Which is much like my own perception of medicine and the opportunity of Digital Health that I saw 30 years ago and continues to be the case. It’s this combination of a storied brand and concept from MedicAlert as a foundation and the opportunity to update for the new Digital world we live in that presents such an exciting opportunity. We are facing a Silver Tsunami of people who struggle to age in their homes and technology and solutions that help them do so, safely and with the support of their relatives and the health system will be in high demand.

I’m looking forward to working with my fellow board members and the MedicAlert team to continue the tradition and build on the brand with a Digital update and twist

 

 

 

 

 

 

Joining the MedicAlert Board was originally published on Dr Nick van Terheyden, MD

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Digital Health for the Undeserved

A recent report published by Jane Sarsohn-Kahn for the California Health Foundation: Digitizing the Safety Net Health Tech Opportunities for the Undeserved offers some deep insights into reaching the population most in need of help but often left out in the discussions of the latest and greatest technology to break into the news cycle.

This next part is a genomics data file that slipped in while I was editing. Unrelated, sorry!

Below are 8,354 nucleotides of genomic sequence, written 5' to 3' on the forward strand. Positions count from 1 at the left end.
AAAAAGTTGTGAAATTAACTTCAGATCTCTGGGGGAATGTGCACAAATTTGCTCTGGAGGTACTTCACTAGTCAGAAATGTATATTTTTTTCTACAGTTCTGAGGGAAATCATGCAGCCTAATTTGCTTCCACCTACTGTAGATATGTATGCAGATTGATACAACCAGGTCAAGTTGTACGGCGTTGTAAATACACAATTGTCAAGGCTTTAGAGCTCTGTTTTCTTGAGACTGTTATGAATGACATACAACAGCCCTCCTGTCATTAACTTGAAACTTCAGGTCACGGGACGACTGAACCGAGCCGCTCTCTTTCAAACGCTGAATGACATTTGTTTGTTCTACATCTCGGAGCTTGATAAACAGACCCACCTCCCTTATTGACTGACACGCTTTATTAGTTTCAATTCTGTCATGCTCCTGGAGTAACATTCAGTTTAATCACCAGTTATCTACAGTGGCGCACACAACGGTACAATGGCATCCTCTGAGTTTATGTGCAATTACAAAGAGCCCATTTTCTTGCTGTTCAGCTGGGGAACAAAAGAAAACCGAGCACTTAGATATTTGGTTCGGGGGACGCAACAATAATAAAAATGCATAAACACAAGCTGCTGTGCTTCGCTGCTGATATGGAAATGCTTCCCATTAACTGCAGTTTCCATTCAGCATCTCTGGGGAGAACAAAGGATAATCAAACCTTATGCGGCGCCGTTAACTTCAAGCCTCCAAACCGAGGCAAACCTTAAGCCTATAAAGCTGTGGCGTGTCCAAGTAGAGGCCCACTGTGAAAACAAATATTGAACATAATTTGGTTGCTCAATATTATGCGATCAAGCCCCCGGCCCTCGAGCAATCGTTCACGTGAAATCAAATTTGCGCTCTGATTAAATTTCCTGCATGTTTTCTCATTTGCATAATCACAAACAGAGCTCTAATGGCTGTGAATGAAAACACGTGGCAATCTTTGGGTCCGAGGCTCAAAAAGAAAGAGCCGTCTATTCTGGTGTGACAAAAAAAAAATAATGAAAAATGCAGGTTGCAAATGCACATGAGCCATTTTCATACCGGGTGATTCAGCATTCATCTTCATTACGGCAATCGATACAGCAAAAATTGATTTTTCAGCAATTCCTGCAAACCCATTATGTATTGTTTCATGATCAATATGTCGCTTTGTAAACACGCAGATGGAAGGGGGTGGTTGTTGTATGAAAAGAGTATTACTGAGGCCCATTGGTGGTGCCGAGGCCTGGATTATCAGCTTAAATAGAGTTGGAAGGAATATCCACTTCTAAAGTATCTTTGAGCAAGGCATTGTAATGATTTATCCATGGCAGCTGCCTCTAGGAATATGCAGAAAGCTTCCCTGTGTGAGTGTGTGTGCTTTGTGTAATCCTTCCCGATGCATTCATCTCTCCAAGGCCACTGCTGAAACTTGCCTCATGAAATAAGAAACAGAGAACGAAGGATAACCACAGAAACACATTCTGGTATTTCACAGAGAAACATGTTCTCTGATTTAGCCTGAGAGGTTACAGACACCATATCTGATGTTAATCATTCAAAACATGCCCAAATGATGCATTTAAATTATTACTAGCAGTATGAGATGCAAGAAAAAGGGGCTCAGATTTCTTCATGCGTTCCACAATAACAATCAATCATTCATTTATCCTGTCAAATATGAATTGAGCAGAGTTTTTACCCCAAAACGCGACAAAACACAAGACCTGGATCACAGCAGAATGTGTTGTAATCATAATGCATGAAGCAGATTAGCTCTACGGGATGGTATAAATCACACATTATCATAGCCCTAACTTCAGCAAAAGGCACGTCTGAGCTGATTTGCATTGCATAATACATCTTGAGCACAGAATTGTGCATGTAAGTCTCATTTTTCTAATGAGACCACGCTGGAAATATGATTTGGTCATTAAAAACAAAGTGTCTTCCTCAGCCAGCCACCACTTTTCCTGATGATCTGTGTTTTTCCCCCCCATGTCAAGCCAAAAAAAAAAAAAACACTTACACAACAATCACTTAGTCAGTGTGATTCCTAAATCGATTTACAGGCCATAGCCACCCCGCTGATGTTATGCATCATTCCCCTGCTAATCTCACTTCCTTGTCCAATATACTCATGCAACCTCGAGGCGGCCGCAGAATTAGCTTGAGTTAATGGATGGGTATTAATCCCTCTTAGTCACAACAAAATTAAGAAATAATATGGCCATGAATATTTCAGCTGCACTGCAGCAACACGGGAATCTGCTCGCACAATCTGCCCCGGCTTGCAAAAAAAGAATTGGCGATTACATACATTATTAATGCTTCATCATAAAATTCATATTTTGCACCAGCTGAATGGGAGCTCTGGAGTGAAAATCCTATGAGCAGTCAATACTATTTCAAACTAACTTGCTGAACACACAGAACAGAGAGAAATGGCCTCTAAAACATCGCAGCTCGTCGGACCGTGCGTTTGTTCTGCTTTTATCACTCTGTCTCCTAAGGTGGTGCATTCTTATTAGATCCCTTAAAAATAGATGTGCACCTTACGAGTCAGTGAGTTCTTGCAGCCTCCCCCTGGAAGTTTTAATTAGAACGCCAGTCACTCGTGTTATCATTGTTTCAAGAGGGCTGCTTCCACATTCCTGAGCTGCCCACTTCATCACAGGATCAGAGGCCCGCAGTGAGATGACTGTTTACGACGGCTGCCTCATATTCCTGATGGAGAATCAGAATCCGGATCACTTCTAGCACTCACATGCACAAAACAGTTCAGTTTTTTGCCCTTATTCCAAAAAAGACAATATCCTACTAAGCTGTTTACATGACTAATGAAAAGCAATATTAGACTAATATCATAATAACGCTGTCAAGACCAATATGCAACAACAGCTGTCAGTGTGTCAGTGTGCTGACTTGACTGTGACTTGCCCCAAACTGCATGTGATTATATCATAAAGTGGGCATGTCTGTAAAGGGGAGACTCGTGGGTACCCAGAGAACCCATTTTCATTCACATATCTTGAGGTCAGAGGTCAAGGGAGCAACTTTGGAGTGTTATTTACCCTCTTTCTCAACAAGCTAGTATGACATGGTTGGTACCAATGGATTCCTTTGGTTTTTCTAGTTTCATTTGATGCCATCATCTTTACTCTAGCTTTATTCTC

As pointed out low-income households have access to mobile technology with 8 out of 10 sending and receiving text messages – in fact mobile phone usage and ownership mirrors the experience in Africa where many of the communities have little choice given the paucity of existing infrastructure and have bypassed the traditional communications systems in favor of mobile networks
Adults who own a cell phone, Africa

and gave rise to a whole innovation of mobile banking that originated that pre-dated, is more flexible and is more widely used than anything developed in the west (The M-Pesa system) – servicing the unbanked people of Africa without requirements to have a smart phone nor to use an app. I’ve written about the opportunity we have of learning from our African friends in the past)